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Booking Roundup: ‘Strikeforce: Rousey vs. Kaufman’ Edition


“It’s okay. He probably didn’t know you were a Strikeforce fighter when he told that last joke…”

Strikeforce is continuing to add fights to its August 18th card, which will go down at the Valley View Casino Center in San Diego, California. Headlined by Ronda Rousey’s first title defense against Sarah Kaufman, the promotion has announced three more bouts for the event.

It may be an exercise in futility to rank Strikeforce bouts in terms of significance, but there are still some interesting matchups on this card. Perhaps the most intriguing of the three recently announced matches is a middleweight showdown between former champion Ronaldo Souza and Derek Brunson. Since losing the strap to Luke Rockhold last September, ‘Jacare’ scored a third round arm-triangle choke over Bristol Marunde in March. Jacare looks to maintain momentum with a win over NCAA D2 All-American wrestler Derek Brunson, which is far easier said than done. Brunson is coming off of an extremely close loss to Kendall Grove at ShoFIGHT 20 two weeks ago after accepting the fight on four days’ notice. That fight, which was the first loss of Brunson’s career, could have easily gone his way. Expect a close fight here.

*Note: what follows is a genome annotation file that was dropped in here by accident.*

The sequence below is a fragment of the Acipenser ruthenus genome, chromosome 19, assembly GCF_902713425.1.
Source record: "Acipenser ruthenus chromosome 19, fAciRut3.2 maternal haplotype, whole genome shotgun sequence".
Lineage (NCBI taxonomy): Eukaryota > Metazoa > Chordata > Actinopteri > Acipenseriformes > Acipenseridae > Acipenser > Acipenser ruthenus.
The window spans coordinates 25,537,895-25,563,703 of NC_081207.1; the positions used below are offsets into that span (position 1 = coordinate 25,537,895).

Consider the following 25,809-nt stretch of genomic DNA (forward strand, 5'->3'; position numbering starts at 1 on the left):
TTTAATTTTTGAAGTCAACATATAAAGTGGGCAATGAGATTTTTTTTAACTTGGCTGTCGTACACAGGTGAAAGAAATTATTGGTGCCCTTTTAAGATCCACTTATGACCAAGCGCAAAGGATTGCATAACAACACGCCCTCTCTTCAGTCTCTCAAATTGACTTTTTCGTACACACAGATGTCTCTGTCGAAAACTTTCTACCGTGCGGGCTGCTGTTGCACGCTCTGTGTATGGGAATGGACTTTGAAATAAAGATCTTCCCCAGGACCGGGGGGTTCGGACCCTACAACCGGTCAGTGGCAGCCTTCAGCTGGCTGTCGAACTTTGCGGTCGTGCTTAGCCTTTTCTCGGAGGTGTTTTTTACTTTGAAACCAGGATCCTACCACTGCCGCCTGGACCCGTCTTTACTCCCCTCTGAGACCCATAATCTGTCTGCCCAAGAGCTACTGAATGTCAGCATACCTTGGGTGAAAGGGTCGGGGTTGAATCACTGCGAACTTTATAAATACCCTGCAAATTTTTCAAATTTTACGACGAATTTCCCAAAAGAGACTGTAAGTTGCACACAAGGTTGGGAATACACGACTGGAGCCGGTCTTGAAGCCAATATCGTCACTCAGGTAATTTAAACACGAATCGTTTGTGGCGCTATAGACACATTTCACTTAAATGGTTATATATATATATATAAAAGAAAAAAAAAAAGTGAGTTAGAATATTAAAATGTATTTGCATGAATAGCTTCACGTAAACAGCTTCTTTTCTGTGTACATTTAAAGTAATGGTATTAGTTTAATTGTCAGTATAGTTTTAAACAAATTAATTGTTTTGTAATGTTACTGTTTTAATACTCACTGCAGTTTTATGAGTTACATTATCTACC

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‘Strikeforce: Rockhold vs. Jardine’ Aftermath: Going through the Motions, as Usual